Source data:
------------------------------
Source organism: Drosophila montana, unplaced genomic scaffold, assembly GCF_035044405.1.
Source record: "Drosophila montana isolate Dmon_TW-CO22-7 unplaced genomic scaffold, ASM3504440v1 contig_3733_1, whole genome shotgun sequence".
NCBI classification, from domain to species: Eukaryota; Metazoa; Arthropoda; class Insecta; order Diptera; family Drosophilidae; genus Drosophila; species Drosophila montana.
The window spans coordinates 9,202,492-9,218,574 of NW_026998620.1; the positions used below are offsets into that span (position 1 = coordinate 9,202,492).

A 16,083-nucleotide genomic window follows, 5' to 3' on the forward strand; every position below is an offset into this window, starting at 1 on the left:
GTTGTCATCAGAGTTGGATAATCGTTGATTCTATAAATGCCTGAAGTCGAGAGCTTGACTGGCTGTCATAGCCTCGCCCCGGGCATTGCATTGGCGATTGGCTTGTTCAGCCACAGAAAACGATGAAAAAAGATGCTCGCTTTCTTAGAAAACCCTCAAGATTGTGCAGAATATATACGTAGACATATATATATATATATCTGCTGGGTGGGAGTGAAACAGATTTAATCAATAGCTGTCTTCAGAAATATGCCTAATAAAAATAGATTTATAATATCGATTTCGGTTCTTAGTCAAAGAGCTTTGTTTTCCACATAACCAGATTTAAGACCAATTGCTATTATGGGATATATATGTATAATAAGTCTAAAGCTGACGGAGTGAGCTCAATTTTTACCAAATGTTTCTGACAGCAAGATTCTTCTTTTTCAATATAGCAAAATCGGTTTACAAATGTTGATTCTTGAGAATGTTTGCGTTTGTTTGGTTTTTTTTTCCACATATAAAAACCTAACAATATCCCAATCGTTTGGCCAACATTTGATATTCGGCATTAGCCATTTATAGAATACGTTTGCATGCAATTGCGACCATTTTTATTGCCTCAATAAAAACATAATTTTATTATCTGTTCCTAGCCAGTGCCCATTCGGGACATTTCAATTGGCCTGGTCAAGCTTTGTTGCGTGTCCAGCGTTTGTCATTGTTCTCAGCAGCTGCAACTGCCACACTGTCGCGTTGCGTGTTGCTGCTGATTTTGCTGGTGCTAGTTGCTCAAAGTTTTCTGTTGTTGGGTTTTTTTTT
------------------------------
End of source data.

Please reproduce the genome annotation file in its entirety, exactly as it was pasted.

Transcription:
Source organism: Drosophila montana, unplaced genomic scaffold, assembly GCF_035044405.1.
Source record: "Drosophila montana isolate Dmon_TW-CO22-7 unplaced genomic scaffold, ASM3504440v1 contig_3733_1, whole genome shotgun sequence".
NCBI classification, from domain to species: Eukaryota; Metazoa; Arthropoda; class Insecta; order Diptera; family Drosophilidae; genus Drosophila; species Drosophila montana.
The window spans coordinates 9,202,492-9,218,574 of NW_026998620.1; the positions used below are offsets into that span (position 1 = coordinate 9,202,492).

A 16,083-nucleotide genomic window follows, 5' to 3' on the forward strand; every position below is an offset into this window, starting at 1 on the left:
GTTGTCATCAGAGTTGGATAATCGTTGATTCTATAAATGCCTGAAGTCGAGAGCTTGACTGGCTGTCATAGCCTCGCCCCGGGCATTGCATTGGCGATTGGCTTGTTCAGCCACAGAAAACGATGAAAAAAGATGCTCGCTTTCTTAGAAAACCCTCAAGATTGTGCAGAATATATACGTAGACATATATATATATATATCTGCTGGGTGGGAGTGAAACAGATTTAATCAATAGCTGTCTTCAGAAATATGCCTAATAAAAATAGATTTATAATATCGATTTCGGTTCTTAGTCAAAGAGCTTTGTTTTCCACATAACCAGATTTAAGACCAATTGCTATTATGGGATATATATGTATAATAAGTCTAAAGCTGACGGAGTGAGCTCAATTTTTACCAAATGTTTCTGACAGCAAGATTCTTCTTTTTCAATATAGCAAAATCGGTTTACAAATGTTGATTCTTGAGAATGTTTGCGTTTGTTTGGTTTTTTTTTCCACATATAAAAACCTAACAATATCCCAATCGTTTGGCCAACATTTGATATTCGGCATTAGCCATTTATAGAATACGTTTGCATGCAATTGCGACCATTTTTATTGCCTCAATAAAAACATAATTTTATTATCTGTTCCTAGCCAGTGCCCATTCGGGACATTTCAATTGGCCTGGTCAAGCTTTGTTGCGTGTCCAGCGTTTGTCATTGTTCTCAGCAGCTGCAACTGCCACACTGTCGCGTTGCGTGTTGCTGCTGATTTTGCTGGTGCTAGTTGCTCAAAGTTTTCTGTTGTTGGGTTTTTTTTT